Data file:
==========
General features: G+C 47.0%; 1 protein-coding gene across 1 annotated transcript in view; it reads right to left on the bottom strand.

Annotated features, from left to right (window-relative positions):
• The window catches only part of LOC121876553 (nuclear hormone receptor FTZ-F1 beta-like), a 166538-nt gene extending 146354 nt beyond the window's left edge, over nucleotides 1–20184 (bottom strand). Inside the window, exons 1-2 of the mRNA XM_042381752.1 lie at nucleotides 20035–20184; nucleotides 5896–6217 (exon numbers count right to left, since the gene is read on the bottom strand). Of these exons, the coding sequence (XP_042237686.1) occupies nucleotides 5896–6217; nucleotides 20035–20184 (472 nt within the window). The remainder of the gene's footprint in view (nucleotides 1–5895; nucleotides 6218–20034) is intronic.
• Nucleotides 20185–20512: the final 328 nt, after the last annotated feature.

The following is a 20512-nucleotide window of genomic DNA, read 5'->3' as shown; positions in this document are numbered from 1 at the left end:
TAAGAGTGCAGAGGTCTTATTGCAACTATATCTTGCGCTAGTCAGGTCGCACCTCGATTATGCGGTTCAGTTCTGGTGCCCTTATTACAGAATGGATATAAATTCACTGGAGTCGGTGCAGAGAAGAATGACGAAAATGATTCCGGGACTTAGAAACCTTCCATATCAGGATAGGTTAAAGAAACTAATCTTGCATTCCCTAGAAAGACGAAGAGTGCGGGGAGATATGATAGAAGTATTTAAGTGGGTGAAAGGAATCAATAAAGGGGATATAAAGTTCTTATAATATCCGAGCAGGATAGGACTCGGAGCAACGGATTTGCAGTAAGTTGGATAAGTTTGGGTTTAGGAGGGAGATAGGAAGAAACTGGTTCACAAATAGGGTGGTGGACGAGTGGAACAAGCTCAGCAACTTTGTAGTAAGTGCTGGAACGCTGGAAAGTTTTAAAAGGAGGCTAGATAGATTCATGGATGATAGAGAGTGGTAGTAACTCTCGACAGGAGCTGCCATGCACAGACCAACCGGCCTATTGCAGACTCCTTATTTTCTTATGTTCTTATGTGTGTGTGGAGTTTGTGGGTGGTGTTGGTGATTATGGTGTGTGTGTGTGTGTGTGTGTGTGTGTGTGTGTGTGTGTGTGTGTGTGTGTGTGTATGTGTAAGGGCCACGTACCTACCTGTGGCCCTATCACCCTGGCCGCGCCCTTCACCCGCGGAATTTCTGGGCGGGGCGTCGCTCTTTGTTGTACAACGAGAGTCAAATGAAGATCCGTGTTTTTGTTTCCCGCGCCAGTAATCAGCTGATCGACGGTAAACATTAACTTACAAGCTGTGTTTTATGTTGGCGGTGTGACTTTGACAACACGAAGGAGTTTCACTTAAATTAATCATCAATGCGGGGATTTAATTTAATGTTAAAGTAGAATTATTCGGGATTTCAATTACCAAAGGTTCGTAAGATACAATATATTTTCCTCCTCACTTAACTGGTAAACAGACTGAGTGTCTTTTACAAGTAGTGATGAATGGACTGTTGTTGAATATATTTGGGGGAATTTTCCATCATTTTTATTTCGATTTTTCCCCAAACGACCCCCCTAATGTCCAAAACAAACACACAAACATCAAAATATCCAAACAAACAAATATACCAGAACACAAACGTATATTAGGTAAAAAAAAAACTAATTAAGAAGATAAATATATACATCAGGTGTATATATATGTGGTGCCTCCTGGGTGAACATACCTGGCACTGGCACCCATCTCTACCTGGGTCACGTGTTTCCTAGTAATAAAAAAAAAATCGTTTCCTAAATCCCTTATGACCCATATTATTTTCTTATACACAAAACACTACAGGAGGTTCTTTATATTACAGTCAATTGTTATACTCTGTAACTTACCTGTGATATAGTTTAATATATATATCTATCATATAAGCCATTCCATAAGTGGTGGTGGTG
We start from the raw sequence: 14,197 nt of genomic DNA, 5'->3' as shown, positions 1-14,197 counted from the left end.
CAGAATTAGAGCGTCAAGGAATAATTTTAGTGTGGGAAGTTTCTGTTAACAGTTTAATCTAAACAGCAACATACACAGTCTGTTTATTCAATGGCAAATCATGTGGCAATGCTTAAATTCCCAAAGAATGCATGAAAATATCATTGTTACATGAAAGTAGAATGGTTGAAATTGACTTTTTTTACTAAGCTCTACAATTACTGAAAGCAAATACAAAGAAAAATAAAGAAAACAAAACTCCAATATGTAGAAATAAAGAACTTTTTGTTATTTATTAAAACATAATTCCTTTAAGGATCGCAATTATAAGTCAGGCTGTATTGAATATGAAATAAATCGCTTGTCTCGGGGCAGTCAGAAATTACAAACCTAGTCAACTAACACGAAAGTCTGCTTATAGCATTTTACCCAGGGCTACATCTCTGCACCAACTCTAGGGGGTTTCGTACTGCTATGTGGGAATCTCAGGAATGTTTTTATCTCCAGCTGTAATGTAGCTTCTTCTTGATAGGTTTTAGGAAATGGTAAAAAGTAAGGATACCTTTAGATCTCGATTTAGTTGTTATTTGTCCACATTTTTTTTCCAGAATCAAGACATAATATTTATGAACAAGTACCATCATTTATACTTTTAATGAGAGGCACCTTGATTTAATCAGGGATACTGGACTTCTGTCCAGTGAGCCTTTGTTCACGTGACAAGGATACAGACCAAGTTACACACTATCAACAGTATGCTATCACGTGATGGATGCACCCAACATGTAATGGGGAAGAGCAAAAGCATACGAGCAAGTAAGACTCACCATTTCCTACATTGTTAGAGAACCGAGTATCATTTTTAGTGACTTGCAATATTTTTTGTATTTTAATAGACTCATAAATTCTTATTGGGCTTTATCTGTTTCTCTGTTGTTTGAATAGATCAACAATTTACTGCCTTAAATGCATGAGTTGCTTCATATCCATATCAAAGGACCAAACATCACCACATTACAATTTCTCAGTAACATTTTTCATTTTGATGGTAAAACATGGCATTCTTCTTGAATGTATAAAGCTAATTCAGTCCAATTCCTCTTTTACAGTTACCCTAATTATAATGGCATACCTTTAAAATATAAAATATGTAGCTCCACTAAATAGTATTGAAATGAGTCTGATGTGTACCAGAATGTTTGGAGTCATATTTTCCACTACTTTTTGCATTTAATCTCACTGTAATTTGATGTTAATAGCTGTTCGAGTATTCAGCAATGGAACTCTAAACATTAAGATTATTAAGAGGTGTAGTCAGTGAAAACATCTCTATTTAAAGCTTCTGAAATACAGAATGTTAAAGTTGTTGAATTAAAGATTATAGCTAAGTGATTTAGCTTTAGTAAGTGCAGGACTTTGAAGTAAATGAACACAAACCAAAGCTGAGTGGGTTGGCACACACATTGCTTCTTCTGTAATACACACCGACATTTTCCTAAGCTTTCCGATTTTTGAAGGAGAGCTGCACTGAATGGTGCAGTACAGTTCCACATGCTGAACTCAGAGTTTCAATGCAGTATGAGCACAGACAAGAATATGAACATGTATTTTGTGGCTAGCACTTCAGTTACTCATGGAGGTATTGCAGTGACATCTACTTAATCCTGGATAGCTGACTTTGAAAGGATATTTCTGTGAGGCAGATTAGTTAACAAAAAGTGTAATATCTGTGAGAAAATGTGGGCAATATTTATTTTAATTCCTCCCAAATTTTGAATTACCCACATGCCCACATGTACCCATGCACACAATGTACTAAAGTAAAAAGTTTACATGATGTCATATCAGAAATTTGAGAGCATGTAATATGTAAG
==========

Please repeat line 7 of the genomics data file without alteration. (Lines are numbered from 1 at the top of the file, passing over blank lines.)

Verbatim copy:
We start from the raw sequence: 14,197 nt of genomic DNA, 5'->3' as shown, positions 1-14,197 counted from the left end.